MAXIMIZING REVENUES

Miami Spice serves up food for thought about pricing

 
 
Adam Snitzer
Adam Snitzer

Special to the Herald

South Florida’s beloved Miami Spice culinary festival has just launched for 2014, running through August and September, and this year promises to be the tastiest in the event’s 13-year history, with more sponsors and special programs than ever.

While Miami Spice offers an opportunity for some great meals and great values, it also offers important lessons in pricing and revenue management. The event is exciting from a culinary perspective, but it’s a mixed bag from a pricing perspective.

Miami Spice is organized by the Greater Miami Convention & Visitors Bureau and is aimed at stimulating demand during a soft period for South Florida tourism. The Bureau’s timing is perfect. With heat and humidity peaking and kids heading back to school, the second half of August and all of September are the doldrums for Miami tourism.

So extra stimulation of local demand is quite welcome for Miami restaurants, many of which are in hotels experiencing their lowest occupancy rates of the year.

But from a revenue management perspective, the event’s pricing leaves a lot to be desired.

Lunches are $23 per person. Dinners are $39 per person. Drinks and tips are additional. For consumers, that’s simple to understand. But as I’ve said in this column before, a one-price-fits-all approach to revenue management doesn’t work well, especially when there are more than 150 restaurants involved.

The problem comes in because there are participating restaurants that Yelp Miami rates as two-dollar signs, three-dollar signs and four-dollar signs. So the fixed, one-price-fits-all approach creates a big gap in relative value from a customer’s perspective and places severe constraints on participating restaurateurs that typically operate at high price points.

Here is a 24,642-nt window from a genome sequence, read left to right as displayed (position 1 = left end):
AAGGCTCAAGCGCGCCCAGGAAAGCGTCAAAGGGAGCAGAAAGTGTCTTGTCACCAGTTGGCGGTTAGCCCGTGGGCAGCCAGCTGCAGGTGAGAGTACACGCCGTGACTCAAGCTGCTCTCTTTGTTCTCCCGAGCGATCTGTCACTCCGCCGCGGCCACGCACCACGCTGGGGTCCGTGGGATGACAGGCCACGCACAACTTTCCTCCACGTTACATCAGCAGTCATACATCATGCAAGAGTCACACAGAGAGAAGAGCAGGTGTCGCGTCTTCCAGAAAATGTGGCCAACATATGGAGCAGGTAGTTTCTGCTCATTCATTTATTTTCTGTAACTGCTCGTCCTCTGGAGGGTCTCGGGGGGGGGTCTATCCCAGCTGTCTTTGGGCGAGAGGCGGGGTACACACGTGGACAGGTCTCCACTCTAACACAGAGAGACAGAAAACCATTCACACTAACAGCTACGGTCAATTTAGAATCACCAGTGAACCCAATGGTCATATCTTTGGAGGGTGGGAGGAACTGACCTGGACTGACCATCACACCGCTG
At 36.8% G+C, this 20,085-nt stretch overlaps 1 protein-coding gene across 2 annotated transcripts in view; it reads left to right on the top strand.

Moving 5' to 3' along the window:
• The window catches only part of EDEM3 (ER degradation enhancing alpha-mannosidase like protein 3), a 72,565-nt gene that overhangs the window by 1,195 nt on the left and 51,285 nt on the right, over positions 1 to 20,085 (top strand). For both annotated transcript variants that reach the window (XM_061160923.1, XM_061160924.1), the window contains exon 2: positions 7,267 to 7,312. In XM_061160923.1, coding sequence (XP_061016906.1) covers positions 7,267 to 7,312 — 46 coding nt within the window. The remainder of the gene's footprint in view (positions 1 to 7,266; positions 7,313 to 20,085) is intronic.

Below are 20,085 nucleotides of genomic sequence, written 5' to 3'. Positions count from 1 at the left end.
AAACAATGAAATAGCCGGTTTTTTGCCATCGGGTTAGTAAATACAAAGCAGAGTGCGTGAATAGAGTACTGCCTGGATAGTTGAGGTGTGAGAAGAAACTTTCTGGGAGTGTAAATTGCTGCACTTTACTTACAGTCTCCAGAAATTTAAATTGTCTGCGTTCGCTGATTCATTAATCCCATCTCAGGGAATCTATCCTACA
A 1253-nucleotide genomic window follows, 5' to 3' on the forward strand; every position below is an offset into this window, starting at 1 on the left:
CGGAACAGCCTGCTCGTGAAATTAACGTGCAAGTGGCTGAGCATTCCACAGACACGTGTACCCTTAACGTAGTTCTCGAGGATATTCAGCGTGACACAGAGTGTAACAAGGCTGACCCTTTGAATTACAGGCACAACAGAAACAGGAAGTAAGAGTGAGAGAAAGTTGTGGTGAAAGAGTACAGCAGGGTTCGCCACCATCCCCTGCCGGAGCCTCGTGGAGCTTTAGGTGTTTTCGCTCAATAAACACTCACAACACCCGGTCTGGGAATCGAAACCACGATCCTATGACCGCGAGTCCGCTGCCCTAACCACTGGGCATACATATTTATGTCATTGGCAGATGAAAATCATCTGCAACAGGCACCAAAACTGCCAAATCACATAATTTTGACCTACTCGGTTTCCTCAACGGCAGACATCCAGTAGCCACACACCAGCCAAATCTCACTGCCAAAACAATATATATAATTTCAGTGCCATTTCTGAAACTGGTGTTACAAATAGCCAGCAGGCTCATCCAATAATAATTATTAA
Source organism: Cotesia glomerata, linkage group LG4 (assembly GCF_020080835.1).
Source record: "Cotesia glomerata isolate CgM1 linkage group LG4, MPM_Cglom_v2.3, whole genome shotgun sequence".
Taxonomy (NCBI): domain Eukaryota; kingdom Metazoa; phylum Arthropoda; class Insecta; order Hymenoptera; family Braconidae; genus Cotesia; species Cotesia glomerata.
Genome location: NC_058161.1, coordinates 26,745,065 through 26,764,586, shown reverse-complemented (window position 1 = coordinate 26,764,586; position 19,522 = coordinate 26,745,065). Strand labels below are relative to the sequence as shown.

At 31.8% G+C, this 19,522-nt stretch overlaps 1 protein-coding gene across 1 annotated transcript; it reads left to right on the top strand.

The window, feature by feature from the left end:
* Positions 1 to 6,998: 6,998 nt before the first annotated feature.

A $39 per person, three-course dinner is an outstanding value at expensive restaurants such as Azul, in the Mandarin Oriental Hotel in Brickell Key, BLT Steak in the Betsy Hotel in Miami Beach, Zuma, in the Epic hotel and db Bistro Moderne at the JW Marriott hotel, both in downtown Miami. But the same $39 rate at more moderately priced restaurants is much less motivating and not as effective at stimulating incremental demand.

The one-price-fits-all-approach is a real revenue constraint for Miami’s best and most expensive restaurants. Some, such as Azul and db Bistro Moderne, have jumped into the festival whole-heartedly, offering an exciting and varied menu every evening they are open.

Other restaurants cope with the pricing restrictions by limiting their Miami Spice menus to standard fare, which invariably includes chicken, salmon and skirt steak. They’re hoping that some Miami Spice traffic can be steered to more profitable menu selections.

So what’s my advice? If you’re looking to make the most of this year’s culinary festival, go to ilovemiamispice.com, look at Miami’s best and most expensive restaurants, determine if their Spice menus are appealing and offered on days that fit you social calendar. If so, then book a table right away, before it’s too late.

For the festival’s organizers, I’d recommend implementing a more robust pricing plan for next year. Perhaps going back to a two-tier pricing approach based on a restaurant’s standard pricing. Mid-range restaurants could keep the current pricing. High-priced restaurants could charge a bit more.

Differential pricing for weekdays and weekends would also benefit participating restaurants. Or, consider a different structure all together. The best tool in the demand stimulation arsenal is to offer something for free. A free first course sounds appetizing. Free dessert sounds sweet as well.

Reach Adam Snitzer, president of Peak Revenue Performance, at adam@peakrevenueperformance.com, or at PeakRevenuePerformance.com.

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